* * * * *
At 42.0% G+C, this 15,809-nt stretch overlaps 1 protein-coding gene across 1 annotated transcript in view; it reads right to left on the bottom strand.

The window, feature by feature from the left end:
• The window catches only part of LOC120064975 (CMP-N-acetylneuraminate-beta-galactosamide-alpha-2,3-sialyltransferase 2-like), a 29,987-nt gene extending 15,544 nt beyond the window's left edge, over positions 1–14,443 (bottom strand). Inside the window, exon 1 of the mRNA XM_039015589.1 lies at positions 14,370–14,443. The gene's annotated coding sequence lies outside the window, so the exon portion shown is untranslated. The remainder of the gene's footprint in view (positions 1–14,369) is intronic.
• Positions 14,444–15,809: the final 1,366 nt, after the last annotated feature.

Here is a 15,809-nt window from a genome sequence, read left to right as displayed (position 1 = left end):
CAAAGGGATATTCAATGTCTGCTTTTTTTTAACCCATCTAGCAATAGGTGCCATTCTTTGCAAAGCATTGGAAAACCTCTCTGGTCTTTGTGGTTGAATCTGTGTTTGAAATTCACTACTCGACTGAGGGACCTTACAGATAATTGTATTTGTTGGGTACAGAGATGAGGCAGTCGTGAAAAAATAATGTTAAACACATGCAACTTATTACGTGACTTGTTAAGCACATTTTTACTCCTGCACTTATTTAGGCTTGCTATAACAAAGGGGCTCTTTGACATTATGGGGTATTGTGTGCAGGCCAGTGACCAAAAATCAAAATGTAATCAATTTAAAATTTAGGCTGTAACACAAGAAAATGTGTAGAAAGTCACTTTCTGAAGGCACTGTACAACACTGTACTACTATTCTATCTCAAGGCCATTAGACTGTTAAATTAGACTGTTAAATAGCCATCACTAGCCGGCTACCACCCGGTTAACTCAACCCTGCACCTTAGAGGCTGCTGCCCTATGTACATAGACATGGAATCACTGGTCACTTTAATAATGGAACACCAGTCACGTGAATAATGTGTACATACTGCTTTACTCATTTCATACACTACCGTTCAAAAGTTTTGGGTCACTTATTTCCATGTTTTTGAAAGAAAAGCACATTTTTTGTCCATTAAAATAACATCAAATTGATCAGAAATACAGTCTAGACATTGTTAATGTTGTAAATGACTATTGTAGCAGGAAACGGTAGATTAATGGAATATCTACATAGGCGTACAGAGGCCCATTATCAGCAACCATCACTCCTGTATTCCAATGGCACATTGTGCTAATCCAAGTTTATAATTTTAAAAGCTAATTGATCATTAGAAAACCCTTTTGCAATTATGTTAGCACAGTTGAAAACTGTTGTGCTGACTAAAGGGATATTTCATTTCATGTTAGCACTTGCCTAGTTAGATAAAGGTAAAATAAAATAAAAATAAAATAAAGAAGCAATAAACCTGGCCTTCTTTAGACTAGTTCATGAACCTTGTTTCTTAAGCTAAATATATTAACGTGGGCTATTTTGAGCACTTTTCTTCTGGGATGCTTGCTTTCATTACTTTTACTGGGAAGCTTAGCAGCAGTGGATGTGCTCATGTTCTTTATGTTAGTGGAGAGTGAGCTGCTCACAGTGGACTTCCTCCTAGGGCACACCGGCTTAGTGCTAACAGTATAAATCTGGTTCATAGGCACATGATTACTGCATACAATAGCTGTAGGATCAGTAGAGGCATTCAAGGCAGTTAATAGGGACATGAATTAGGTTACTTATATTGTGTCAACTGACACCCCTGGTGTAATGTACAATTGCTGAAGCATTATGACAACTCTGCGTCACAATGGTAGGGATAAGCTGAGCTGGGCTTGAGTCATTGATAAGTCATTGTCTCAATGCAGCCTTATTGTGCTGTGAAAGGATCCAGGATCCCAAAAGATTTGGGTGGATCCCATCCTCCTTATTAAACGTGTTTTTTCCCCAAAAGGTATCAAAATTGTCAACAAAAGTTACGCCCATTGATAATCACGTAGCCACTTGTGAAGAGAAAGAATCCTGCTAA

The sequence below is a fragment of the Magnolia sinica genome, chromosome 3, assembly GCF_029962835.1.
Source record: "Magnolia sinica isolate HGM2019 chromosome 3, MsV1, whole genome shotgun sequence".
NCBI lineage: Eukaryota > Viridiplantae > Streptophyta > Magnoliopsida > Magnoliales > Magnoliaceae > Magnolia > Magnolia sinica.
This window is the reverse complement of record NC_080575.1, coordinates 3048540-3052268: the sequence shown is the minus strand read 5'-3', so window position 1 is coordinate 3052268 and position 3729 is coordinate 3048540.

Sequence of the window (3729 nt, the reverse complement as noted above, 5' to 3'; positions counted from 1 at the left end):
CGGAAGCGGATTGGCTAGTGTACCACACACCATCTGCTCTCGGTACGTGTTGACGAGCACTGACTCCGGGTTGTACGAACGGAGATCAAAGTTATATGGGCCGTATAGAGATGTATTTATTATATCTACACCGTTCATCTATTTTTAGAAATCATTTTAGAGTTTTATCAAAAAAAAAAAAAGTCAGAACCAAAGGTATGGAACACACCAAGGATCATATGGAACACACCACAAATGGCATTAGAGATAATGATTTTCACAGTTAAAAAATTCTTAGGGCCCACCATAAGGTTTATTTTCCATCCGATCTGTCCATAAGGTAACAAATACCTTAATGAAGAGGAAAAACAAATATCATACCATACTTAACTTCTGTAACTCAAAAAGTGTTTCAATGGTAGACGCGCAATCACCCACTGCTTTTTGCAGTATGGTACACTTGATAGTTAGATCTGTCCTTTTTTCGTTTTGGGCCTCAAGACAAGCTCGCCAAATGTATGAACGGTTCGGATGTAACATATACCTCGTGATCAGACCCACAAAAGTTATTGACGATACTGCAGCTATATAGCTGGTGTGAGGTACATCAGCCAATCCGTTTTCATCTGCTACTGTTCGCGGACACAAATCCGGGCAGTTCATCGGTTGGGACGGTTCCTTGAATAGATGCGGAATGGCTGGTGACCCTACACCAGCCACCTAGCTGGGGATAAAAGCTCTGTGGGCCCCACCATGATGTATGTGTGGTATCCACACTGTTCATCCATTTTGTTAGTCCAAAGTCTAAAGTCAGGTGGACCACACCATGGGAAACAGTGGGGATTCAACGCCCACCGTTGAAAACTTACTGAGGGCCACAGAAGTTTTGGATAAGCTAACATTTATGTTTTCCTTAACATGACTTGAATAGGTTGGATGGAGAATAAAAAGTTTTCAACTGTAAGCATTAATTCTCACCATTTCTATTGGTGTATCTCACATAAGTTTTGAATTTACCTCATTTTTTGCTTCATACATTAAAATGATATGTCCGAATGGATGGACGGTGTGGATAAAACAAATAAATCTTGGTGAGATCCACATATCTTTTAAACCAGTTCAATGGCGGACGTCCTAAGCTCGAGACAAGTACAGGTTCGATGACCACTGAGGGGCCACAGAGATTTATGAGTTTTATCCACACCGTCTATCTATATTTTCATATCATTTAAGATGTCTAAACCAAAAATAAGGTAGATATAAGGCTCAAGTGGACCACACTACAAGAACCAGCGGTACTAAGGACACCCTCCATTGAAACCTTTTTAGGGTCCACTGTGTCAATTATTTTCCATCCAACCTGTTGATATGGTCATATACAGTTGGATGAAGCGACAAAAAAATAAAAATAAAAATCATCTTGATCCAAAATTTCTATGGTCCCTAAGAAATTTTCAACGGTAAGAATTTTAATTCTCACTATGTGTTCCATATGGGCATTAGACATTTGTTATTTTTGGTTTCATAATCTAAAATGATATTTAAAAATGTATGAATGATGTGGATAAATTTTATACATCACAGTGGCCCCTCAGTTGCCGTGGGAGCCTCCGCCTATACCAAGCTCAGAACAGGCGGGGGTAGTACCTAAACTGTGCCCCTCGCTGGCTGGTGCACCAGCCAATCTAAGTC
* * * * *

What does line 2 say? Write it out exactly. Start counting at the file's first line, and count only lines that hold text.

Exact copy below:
The window, feature by feature from the left end: